Analysis of foot pressure points
University of Liverpool research, published in Clinical Biomechanics, reveals certain types of conventional footwear are not as beneficial to balance and stability for older people as specially designed minimal footwear.
Research conducted by the University’s Musculoskeletal Biology Department, in collaboration with Vivobarefoot, has revealed that wearing minimal shoes may improve stability and physical function in middle-aged and older people compared to conventional shoes. This study confirms a growing body of data that minimal shoes offer certain benefits over conventional heeled, padded, and ‘supportive’ shoes.
This insight could lead to changes in the way that clinicians and shoe designers think about how our choice of footwear affects us, findings that, if implemented, could lead to increased stability in older people.
Conventional vs Minimal
Carried out at the University of Liverpool’s Movement Laboratory, 22 people participated in the experiment in which they were asked to perform a range of movements wearing conventional shoes and 12 different models of specially designed minimal footwear. Overseen by Dr Kris D’Août and Dr Tomasz Cudejko, in partnership with geriatrician Dr Asangaedem Akpan, the experiment utilised the state-of-the-art equipment in the Department’s Movement Laboratory to measure the stability of participants during standing and walking, performance-based physical function, as well as their perceptions of footwear in regards to attractiveness, comfort, and acceptability. Results show participants were more stable with wider-soled minimal shoes than in a conventional shoe.
Dr Kris D’Août, Senior Lecturer at the Musculoskeletal Biology department, University of Liverpool, said: “Our study adds to the increasing body of evidence that for many people, less (shoe) is more. A minimal shoe helps our feet to be used how they are supposed to. I believe that footwear design should be evidence-based rather than just aesthetical. Our feet are our only point of contact with the environment, so having the right shoe for the right foot is crucial.
“By systematically exploring how shoes change our gait, we can make solid recommendations to the industry and to clinicians. Our own and other people’s research increasingly shows that the human foot is amazing as it is, and the less we mess with it, the better. As a university, it is important to do unbiased research and feed results to the industry. This requires an open mind from both sides. In this project, Innovate UK brings together two such partners working together to try and design the best possible shoe, which is very exciting.”
Chronically weak and deformed feet
Galahad Clark, founder and CEO, Vivobarefoot, added: “This research confirms what we have thought for a long time and is why we started making barefoot shoes. The human foot is a biomechanical masterpiece and we want to rescue it. Modern footwear is too narrow and technology such as cushioning is interfering with our feet – not helping them.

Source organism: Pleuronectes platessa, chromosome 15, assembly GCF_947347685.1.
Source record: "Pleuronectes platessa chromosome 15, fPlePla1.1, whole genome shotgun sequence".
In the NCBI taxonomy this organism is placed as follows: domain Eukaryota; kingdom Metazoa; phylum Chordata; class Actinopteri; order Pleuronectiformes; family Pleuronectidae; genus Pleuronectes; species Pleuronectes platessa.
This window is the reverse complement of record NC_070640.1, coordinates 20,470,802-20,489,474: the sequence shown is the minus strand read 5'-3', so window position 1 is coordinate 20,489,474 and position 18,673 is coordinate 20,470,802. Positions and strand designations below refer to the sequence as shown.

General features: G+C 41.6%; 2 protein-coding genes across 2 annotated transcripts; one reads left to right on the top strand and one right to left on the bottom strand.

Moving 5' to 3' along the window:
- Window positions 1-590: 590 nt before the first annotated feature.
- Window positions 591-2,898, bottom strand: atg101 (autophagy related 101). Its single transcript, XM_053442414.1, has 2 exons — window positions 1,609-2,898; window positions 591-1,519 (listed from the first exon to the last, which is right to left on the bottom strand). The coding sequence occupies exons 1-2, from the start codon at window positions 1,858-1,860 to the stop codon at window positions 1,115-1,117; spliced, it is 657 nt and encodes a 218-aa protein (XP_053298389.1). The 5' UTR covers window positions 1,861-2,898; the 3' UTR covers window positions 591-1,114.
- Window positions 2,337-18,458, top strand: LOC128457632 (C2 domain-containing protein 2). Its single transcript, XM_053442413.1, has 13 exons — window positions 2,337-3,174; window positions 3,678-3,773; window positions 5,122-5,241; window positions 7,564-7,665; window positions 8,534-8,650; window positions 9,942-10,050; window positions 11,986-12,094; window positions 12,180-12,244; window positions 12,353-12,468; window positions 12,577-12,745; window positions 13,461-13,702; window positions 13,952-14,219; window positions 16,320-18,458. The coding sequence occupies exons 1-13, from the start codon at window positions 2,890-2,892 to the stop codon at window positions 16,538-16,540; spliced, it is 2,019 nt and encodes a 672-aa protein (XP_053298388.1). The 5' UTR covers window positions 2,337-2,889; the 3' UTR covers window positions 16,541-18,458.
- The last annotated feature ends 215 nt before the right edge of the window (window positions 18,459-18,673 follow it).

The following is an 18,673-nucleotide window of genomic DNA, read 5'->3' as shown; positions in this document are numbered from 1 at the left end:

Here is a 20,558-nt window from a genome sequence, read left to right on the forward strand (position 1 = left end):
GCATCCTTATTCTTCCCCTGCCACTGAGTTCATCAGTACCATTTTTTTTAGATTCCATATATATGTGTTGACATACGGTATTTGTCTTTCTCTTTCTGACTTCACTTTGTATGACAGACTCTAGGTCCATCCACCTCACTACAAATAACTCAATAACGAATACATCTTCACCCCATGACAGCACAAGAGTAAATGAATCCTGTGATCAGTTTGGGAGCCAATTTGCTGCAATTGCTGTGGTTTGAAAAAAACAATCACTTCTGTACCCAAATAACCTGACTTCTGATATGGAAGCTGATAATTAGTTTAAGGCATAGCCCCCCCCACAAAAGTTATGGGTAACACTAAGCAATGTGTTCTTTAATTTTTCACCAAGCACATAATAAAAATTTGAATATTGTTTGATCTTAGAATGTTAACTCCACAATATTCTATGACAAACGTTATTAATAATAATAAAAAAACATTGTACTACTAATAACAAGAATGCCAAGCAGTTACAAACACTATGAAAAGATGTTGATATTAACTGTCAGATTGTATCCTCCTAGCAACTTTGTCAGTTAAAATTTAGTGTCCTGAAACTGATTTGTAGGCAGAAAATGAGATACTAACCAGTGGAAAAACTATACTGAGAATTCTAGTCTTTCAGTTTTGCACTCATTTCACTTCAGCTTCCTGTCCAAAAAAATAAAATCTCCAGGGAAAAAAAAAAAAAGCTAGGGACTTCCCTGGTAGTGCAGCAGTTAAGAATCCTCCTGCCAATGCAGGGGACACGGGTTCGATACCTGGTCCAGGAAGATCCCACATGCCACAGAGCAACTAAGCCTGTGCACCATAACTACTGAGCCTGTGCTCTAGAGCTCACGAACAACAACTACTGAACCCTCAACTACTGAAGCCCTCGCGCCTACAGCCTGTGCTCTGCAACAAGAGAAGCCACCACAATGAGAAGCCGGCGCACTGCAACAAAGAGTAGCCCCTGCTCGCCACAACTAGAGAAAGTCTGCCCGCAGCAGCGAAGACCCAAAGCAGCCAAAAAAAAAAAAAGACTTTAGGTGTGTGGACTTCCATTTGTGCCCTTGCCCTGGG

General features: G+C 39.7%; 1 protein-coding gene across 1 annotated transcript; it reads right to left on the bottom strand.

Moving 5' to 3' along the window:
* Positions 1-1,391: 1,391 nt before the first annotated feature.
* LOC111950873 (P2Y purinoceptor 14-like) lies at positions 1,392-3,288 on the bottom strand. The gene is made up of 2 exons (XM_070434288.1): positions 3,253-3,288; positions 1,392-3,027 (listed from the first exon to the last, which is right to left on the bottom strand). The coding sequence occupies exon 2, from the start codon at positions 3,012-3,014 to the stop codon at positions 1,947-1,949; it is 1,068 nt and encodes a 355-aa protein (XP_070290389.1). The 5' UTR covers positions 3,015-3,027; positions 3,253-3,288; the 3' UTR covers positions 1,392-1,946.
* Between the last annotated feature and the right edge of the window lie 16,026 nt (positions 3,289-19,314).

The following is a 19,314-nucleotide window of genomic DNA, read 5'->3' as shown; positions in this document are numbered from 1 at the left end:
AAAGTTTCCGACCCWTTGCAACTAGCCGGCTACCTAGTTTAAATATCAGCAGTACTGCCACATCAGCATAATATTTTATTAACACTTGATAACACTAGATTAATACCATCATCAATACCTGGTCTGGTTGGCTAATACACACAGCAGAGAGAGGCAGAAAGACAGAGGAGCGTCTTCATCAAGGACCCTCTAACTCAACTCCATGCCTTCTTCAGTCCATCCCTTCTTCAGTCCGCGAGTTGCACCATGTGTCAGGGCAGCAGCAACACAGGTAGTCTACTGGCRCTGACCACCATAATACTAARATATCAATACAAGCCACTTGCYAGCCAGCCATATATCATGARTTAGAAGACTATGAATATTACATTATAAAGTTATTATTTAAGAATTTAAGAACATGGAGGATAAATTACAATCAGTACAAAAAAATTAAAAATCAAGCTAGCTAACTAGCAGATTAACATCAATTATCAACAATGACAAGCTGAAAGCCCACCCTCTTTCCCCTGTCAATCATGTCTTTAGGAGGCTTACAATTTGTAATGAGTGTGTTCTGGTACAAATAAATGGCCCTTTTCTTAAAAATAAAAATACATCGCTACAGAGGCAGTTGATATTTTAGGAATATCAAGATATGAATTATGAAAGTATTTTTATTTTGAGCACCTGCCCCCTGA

“As a result, much of the Western world is suffering with chronically weak and deformed feet. It is a public health scandal and many wearers are none the wiser! We want people to reconnect with the world around them one step at a time.”
According to a survey released earlier this year, commissioned by Age UK, millions of older people are worried about falling over, with 4.3 million (36%) stating that it topped their list of concerns.
Previous research, also by Age UK, revealed up to one in three (3.4 million) over 65s suffer a fall each year, costing the NHS £4.6 million a day. In general, falls are estimated to cost the NHS more than £2.3bn per year, according to the National Institute for Health Care and Excellence (NICE).
Further participants needed
The study concludes that those participating seemed to prefer a more classical looking minimal shoe rather than the higher or split-toe versions.
Funding for the research was provided through the Government’s modern industrial strategy by Innovate UK, part of UK Research and Innovation and is one of a number of investigations and research projects organised as part of the partnership between Vivobarefoot and the University of Liverpool.
Current ongoing projects are investigating the physical benefit of minimal footwear not solely for older people, but for the population as a whole, which are due to be completed in the second half of 2020.
Dr Cudejko and Dr D’Août are looking for participants for further studies. If you live in the Liverpool or Wirral regions, are aged 60 or above and have had an episode of a fall after age 60, please contact email@example.com
The full study, entitled ‘Minimal footwear improves stability and physical function in middle-aged and older people compared to conventional shoes’, can be found here.